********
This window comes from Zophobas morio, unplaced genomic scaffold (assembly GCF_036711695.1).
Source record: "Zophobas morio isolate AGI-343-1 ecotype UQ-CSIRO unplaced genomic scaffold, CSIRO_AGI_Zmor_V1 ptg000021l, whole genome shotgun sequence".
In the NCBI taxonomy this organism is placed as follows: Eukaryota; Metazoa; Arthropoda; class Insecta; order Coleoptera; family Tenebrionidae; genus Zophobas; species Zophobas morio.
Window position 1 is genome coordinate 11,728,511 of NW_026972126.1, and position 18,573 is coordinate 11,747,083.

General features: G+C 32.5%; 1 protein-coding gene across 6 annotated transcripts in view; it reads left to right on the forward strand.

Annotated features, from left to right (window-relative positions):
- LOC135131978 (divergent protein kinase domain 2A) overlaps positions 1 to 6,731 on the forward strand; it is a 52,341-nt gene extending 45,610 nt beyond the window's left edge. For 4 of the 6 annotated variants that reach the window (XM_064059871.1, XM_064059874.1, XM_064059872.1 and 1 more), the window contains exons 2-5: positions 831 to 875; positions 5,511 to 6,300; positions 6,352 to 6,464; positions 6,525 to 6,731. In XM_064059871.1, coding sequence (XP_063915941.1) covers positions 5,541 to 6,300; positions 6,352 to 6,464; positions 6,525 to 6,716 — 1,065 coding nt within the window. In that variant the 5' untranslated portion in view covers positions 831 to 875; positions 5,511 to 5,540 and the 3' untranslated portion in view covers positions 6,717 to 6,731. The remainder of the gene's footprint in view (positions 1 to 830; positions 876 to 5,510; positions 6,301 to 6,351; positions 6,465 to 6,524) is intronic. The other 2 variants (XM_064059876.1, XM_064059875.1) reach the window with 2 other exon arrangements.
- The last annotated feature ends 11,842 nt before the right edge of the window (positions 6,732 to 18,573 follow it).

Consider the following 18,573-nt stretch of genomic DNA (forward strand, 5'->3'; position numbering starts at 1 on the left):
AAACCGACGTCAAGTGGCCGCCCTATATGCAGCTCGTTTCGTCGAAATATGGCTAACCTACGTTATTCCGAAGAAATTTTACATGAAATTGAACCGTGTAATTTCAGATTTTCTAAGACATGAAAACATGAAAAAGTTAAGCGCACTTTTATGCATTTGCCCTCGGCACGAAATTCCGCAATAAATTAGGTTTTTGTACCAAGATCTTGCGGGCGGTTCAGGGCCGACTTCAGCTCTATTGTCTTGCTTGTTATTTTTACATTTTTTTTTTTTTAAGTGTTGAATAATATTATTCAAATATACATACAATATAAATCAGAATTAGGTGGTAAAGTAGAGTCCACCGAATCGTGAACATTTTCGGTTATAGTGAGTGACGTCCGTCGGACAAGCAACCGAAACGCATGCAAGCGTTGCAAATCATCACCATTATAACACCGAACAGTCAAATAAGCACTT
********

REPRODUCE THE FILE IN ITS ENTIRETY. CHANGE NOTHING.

This window comes from Zophobas morio, unplaced genomic scaffold (assembly GCF_036711695.1).
Source record: "Zophobas morio isolate AGI-343-1 ecotype UQ-CSIRO unplaced genomic scaffold, CSIRO_AGI_Zmor_V1 ptg000021l, whole genome shotgun sequence".
In the NCBI taxonomy this organism is placed as follows: Eukaryota; Metazoa; Arthropoda; class Insecta; order Coleoptera; family Tenebrionidae; genus Zophobas; species Zophobas morio.
Window position 1 is genome coordinate 11,728,511 of NW_026972126.1, and position 18,573 is coordinate 11,747,083.

General features: G+C 32.5%; 1 protein-coding gene across 6 annotated transcripts in view; it reads left to right on the forward strand.

Annotated features, from left to right (window-relative positions):
- LOC135131978 (divergent protein kinase domain 2A) overlaps positions 1 to 6,731 on the forward strand; it is a 52,341-nt gene extending 45,610 nt beyond the window's left edge. For 4 of the 6 annotated variants that reach the window (XM_064059871.1, XM_064059874.1, XM_064059872.1 and 1 more), the window contains exons 2-5: positions 831 to 875; positions 5,511 to 6,300; positions 6,352 to 6,464; positions 6,525 to 6,731. In XM_064059871.1, coding sequence (XP_063915941.1) covers positions 5,541 to 6,300; positions 6,352 to 6,464; positions 6,525 to 6,716 — 1,065 coding nt within the window. In that variant the 5' untranslated portion in view covers positions 831 to 875; positions 5,511 to 5,540 and the 3' untranslated portion in view covers positions 6,717 to 6,731. The remainder of the gene's footprint in view (positions 1 to 830; positions 876 to 5,510; positions 6,301 to 6,351; positions 6,465 to 6,524) is intronic. The other 2 variants (XM_064059876.1, XM_064059875.1) reach the window with 2 other exon arrangements.
- The last annotated feature ends 11,842 nt before the right edge of the window (positions 6,732 to 18,573 follow it).

Consider the following 18,573-nt stretch of genomic DNA (forward strand, 5'->3'; position numbering starts at 1 on the left):
AAACCGACGTCAAGTGGCCGCCCTATATGCAGCTCGTTTCGTCGAAATATGGCTAACCTACGTTATTCCGAAGAAATTTTACATGAAATTGAACCGTGTAATTTCAGATTTTCTAAGACATGAAAACATGAAAAAGTTAAGCGCACTTTTATGCATTTGCCCTCGGCACGAAATTCCGCAATAAATTAGGTTTTTGTACCAAGATCTTGCGGGCGGTTCAGGGCCGACTTCAGCTCTATTGTCTTGCTTGTTATTTTTACATTTTTTTTTTTTTAAGTGTTGAATAATATTATTCAAATATACATACAATATAAATCAGAATTAGGTGGTAAAGTAGAGTCCACCGAATCGTGAACATTTTCGGTTATAGTGAGTGACGTCCGTCGGACAAGCAACCGAAACGCATGCAAGCGTTGCAAATCATCACCATTATAACACCGAACAGTCAAATAAGCACTT